I view the switch from personal to political as Yeats somehow giving in, conceding defeat, he’s not prepared to destroy Maude’s marriage to MacBride. He doesn’t, metaphorically speaking, raise another Troy to the ground. Instead, he throws in the towel, he controls his passions and consoles himself by demeaning her political strategies as being rather naïve and exploitative of the uneducated common man. As an afterthought, I’d like to say I’d do the same but I fear that an inner fire would burn so searingly that my honed placidity and pacificity would soon shed and, my abyss-borne nihilistic self, with fire & fury, would hunt down and crush completely any sudden suitor for my version of Maude.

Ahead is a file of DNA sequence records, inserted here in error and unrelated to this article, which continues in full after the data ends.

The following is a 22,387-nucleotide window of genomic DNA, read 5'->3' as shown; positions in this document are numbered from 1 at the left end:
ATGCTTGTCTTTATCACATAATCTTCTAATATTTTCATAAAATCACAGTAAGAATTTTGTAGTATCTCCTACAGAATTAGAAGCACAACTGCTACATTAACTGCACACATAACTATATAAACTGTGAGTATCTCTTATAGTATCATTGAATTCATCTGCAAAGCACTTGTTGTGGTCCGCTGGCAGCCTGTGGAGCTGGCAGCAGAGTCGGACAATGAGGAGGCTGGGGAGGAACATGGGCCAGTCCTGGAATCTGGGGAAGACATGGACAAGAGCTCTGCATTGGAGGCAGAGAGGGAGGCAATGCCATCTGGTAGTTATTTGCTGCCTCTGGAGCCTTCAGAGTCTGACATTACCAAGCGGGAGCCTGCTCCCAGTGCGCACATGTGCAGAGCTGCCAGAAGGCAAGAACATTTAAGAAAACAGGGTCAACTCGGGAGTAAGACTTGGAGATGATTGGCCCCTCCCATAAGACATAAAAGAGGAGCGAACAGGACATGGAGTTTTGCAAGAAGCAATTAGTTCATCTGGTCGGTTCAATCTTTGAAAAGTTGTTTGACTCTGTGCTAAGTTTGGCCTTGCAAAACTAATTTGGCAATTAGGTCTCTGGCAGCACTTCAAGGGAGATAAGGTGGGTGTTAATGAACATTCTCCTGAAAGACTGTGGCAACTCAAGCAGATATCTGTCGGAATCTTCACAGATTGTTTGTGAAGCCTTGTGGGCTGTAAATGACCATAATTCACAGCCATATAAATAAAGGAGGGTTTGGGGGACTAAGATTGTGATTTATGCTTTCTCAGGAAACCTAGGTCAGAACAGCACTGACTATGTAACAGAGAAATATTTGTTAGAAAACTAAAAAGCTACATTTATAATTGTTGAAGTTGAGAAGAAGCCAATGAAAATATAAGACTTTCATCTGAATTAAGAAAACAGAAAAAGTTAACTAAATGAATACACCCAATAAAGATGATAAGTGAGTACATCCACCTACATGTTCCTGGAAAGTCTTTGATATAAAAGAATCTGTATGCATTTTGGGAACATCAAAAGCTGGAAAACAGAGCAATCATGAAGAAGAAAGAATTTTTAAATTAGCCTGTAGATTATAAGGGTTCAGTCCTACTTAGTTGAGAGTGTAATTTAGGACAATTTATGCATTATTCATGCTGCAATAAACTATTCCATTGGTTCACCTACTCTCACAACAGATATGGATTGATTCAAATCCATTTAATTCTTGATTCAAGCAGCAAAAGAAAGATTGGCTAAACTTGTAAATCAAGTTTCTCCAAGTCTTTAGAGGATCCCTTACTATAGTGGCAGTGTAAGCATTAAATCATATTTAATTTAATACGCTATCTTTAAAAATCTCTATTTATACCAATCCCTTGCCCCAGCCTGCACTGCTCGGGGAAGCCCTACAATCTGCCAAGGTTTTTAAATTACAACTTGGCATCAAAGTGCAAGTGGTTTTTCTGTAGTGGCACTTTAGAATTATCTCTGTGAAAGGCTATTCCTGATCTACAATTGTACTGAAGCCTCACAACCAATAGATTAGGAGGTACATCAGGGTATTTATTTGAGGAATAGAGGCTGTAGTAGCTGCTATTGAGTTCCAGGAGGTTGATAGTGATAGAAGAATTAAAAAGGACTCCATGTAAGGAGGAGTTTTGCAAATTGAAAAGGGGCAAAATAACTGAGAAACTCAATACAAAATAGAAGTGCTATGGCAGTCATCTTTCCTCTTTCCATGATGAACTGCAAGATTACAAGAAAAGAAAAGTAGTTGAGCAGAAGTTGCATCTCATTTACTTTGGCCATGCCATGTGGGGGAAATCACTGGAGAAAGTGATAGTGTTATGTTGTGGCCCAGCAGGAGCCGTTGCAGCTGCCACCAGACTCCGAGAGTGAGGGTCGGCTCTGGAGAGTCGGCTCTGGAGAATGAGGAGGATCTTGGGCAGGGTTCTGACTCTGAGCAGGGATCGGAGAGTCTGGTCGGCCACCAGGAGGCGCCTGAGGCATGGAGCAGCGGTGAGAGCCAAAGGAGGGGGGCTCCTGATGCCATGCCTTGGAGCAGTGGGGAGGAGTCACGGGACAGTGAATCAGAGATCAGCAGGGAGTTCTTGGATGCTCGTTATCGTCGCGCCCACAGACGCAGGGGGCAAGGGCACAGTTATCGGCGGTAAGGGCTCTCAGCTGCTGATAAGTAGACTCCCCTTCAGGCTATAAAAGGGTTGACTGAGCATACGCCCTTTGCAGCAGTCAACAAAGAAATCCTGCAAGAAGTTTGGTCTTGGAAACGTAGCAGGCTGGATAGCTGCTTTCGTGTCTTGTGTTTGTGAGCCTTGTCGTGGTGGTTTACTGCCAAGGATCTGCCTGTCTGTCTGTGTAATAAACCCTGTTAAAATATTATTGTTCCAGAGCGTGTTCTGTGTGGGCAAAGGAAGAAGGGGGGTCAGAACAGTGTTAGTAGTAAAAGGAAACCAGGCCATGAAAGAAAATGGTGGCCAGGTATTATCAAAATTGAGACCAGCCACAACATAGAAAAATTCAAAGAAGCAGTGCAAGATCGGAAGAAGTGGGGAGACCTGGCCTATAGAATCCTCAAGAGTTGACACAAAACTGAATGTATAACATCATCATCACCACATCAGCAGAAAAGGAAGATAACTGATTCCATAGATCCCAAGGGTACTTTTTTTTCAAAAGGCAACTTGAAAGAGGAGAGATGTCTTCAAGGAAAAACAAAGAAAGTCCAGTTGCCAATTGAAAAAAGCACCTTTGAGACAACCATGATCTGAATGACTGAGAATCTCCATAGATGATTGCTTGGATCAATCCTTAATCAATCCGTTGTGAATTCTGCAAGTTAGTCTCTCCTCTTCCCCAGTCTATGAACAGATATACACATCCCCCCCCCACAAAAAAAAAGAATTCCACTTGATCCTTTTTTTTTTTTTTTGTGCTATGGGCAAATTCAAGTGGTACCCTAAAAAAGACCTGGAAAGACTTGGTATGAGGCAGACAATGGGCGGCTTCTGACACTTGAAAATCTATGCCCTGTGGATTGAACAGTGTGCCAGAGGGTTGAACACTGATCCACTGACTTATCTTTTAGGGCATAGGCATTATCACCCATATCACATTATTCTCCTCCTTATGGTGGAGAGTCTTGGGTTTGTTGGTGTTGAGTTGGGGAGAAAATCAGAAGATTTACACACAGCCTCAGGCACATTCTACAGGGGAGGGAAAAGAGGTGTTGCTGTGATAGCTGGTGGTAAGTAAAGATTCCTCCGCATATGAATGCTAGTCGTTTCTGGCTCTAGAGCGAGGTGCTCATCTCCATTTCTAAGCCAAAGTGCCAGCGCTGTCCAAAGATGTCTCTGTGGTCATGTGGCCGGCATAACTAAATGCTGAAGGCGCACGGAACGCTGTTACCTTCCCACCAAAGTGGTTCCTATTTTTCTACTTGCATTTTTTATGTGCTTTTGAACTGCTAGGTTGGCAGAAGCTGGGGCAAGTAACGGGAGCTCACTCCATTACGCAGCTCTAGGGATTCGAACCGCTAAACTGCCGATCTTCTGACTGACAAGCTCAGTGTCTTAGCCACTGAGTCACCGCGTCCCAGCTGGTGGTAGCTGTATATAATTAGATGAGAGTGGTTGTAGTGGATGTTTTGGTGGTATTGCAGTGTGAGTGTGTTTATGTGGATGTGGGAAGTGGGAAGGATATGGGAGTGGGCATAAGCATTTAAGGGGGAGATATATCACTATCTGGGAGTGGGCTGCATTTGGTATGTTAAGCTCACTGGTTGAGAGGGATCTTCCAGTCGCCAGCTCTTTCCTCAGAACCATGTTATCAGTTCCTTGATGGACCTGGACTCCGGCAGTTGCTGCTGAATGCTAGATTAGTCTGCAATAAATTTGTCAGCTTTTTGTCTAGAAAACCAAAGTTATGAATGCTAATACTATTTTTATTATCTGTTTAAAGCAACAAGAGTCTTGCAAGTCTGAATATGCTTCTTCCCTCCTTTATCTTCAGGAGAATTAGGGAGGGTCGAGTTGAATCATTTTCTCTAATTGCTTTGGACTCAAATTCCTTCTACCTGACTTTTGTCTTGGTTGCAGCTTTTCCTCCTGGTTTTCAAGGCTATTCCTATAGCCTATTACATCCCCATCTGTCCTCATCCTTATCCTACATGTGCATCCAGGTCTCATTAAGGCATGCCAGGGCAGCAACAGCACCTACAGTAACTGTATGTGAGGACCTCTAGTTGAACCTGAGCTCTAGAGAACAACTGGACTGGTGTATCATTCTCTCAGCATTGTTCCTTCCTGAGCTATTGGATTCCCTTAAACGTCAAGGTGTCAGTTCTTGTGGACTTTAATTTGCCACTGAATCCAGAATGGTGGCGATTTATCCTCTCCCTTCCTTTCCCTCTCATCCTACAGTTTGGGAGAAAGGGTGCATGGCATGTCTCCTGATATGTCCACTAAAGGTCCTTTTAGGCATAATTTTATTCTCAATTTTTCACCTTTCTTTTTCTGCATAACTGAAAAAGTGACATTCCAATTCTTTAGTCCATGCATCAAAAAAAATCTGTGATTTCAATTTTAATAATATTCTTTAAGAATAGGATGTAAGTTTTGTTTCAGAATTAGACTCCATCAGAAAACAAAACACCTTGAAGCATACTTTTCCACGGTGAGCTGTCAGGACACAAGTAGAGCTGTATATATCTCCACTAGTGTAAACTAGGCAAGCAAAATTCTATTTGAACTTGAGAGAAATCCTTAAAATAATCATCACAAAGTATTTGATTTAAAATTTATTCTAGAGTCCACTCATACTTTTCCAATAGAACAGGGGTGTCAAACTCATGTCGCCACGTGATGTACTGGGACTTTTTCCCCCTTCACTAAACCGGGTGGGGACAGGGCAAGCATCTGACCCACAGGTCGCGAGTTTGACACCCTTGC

Helene & Paris (detail)
Paris and Helen [Detail]
By Jacques-Louis David (1788)

Was this the face that launch’d a thousand ships
And burnt the topless towers of Ilium?
Sweet Helen, make me immortal with a kiss.

— Christopher Marlowe, Doctor Faustus

The mythic Helen of Troy, who, 2,500 years ago, set off a war that “launched a thousand ships,” need not be real, but the obsession with female beauty as blessing and curse surely is.* However, we must ask ourselves, was Helen a victim of her beauty or a free agent in full command of her power? As a stand-in for female beauty and sexual power, the myth of Helen and the ancient texts written about the Trojan War — Iliad and Odyssey by Homer and Aeneid by Virgil — are suggestive of male attitudes on control of women and what constitutes heroism.


Charnel house
A building or vault in which corpses or bones are piled; a place associated with violent death.

A person who directs a vitriolic or abusive message at someone on the Internet or via email. — “Dr Bun sent a flamer to his peers and the email went viral; he lives to regret it every day.”